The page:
Then in 1994, in United States v. Lopez, 514 U.S. 549, 115 S. Ct. 1624 (1995), the Court again reaffirmed that Congress’ power to regulate under the Commerce Clause is subject to limits. The majority, headed by former Chief Justice Rehnquist, held that the Gun-Free School Zones Act of 1990, 18 U.S.C. § 922(q)(1)(A), which made it a federal offense to possess a firearm in a school zone exceeded Congress’ authority to regulate commerce. The majority noted that the possession of a gun in a school zone was not an “economic” activity which could substantially affect interstate commerce.

The Court in Lopez refused to recognize a “general federal police power.” It rejected arguments that the “costs” of crime affect interstate commerce, noting that if this were the case, “Congress could regulate not only all violent crime, but all activities that might lead to violent crime, regardless of how tenuously they relate to interstate commerce.” The Court in Lopez held that Congress may regulate (1) the use of the channels of interstate commerce; (2) the instrumentalities of interstate commerce, or persons or things in interstate commerce; (3) activities having a substantial relation to interstate commerce. It may regulate activity which affects these three areas even if it is only intrastate in nature. Three years after Lopez, in United States v. Morrison, 529 U.S. 598, 607-19, 120 S. Ct. 1740, 146 L. Ed. 2d 658 (2000) the Court, in an opinion again by the Chief Justice, similarly struck down the Violence Against Women Act (VAWA) of 1994, 42 U.S.C. § 13981, rejecting the argument that Congress “may regulate noneconomic, violent criminal conduct based solely on that conduct’s aggregate effect on interstate commerce.”

However, five years later, in Gonzales v. Raich, 545 U.S. 1, 125 S. Ct. 2195 (2005), the Court upheld application of the Controlled Substances Act (CSA) of 1970 to growers and users of marijuana for medical purposes, relying on Wickard. The majority opinion, authored by Justice Stevens, held that marijuana grown for local or home use or consumption was subject to regulation because the failure to regulate it would have a substantial affect on the interstate market. The Court also relied Congress’ power under the “Necessary and Proper Clause” to “make all Laws which shall be necessary and proper” for regulating commerce. U.S. Const., Art. I, § 8.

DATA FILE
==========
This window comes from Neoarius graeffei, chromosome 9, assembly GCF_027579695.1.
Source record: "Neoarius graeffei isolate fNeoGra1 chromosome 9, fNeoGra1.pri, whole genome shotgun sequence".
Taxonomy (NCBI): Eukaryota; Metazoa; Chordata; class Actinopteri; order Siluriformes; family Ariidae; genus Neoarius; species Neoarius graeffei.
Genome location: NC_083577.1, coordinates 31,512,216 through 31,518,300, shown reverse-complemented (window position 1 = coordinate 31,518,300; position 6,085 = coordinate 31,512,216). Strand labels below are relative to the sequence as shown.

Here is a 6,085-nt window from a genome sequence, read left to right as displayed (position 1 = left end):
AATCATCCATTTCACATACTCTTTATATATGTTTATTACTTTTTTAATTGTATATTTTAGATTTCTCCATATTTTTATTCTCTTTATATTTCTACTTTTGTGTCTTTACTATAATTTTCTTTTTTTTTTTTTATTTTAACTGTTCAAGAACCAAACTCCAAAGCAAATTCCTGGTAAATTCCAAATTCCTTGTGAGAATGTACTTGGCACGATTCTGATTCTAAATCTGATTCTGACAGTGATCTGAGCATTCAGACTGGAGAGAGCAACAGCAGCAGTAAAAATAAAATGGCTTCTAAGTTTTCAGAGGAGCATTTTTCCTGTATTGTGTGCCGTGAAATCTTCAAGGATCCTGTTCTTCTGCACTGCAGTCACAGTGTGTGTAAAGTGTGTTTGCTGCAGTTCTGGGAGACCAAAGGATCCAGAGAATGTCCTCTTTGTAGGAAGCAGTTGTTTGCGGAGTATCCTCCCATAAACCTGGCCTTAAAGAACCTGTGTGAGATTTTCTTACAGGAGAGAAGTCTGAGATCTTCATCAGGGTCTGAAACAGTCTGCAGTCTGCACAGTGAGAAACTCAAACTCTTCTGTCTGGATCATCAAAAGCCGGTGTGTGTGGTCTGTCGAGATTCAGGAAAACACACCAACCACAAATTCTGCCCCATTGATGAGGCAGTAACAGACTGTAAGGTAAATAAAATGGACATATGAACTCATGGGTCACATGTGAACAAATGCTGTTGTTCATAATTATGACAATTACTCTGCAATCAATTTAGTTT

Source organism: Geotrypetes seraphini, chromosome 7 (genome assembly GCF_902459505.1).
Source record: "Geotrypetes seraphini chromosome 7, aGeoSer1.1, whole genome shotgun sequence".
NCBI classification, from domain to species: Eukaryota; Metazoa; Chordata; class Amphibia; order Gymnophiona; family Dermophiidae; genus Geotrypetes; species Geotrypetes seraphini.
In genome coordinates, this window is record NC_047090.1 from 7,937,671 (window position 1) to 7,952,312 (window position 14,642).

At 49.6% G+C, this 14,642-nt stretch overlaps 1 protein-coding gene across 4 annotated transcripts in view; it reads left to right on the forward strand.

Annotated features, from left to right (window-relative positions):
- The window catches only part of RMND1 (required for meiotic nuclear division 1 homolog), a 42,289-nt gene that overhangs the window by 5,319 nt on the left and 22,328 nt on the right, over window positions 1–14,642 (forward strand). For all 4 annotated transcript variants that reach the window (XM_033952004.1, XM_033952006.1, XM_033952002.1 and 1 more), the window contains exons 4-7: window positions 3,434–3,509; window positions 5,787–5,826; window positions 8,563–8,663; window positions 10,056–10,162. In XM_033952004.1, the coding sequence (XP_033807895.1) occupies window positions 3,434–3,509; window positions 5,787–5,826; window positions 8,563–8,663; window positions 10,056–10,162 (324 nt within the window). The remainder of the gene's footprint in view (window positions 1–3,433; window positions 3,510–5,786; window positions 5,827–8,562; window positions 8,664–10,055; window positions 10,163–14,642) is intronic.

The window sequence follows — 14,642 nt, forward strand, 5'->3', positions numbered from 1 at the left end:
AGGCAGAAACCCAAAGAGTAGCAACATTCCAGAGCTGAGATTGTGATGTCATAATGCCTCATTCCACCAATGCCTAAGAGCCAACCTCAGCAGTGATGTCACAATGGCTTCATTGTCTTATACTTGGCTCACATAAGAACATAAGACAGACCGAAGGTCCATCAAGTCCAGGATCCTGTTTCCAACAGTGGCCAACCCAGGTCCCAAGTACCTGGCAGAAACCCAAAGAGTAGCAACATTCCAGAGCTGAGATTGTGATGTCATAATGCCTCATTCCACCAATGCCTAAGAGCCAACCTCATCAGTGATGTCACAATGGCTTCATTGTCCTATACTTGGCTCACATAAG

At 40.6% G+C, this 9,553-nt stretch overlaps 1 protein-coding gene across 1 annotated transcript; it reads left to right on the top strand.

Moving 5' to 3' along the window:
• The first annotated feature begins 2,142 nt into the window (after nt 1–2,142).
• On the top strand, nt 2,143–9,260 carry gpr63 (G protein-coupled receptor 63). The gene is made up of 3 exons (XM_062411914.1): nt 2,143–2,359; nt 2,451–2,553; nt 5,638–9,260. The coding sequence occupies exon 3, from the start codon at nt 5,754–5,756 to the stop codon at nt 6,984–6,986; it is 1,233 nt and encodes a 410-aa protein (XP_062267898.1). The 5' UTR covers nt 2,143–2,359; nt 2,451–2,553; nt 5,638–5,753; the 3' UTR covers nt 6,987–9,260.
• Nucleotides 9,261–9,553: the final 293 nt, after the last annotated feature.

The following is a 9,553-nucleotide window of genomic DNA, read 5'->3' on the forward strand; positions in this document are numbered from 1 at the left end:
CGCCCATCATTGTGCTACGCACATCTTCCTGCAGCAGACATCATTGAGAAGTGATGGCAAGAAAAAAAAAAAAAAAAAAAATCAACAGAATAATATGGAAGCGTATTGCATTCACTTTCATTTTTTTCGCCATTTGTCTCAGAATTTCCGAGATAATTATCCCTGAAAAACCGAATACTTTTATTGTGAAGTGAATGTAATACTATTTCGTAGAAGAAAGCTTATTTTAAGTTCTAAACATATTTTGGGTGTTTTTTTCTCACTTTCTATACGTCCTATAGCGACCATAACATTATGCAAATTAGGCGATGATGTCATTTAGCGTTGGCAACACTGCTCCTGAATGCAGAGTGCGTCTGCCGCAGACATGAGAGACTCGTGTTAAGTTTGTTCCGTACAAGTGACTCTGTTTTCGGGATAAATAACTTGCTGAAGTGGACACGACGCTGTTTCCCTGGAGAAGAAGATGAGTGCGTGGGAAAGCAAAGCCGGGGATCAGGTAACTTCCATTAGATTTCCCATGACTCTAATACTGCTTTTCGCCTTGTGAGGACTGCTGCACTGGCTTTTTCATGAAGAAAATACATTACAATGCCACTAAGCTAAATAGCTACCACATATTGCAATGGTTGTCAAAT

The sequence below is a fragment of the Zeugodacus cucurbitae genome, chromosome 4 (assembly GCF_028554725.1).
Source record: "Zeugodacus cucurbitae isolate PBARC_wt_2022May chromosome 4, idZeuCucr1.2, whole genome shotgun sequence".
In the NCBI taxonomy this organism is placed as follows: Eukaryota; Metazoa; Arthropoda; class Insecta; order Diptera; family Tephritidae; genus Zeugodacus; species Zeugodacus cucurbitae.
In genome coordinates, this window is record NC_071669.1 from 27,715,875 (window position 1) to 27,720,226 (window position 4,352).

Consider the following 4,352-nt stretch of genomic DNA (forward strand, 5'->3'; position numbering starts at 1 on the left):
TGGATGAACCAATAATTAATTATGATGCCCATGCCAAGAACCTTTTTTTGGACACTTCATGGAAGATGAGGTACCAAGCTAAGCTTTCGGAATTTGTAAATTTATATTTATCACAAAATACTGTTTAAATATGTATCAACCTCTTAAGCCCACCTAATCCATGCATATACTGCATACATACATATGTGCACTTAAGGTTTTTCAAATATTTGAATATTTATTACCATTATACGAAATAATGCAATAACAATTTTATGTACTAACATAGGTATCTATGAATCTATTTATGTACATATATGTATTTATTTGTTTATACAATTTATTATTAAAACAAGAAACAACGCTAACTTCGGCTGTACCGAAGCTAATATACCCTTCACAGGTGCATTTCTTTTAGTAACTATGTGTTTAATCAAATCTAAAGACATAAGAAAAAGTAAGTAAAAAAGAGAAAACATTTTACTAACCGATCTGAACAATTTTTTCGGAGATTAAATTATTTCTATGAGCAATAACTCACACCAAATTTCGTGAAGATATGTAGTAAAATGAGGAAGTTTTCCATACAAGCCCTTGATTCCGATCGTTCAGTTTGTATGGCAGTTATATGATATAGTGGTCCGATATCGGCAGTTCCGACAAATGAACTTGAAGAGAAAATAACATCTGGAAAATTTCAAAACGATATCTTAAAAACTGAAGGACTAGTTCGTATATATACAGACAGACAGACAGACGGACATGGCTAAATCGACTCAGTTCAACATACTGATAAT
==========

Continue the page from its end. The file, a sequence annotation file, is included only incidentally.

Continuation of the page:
Following Lopez, Morrison and most recently Raich, the current view of Federal criminal jurisdiction under the Commerce Clause is a very broad one. Criminal activity with a clear economic connection—drug crimes, fraud, etc.—is plainly subject to Federal jurisdiction. Lopez and Morrison, however, still stand for the proposition that there remain limits on the Commerce power, and that purely violent local or intrastate crime, or local or intrastate crimes with no direct economic connection, can be beyond Congress’ ability to regulate. The day of a “generalized federal police power” has not yet been reached.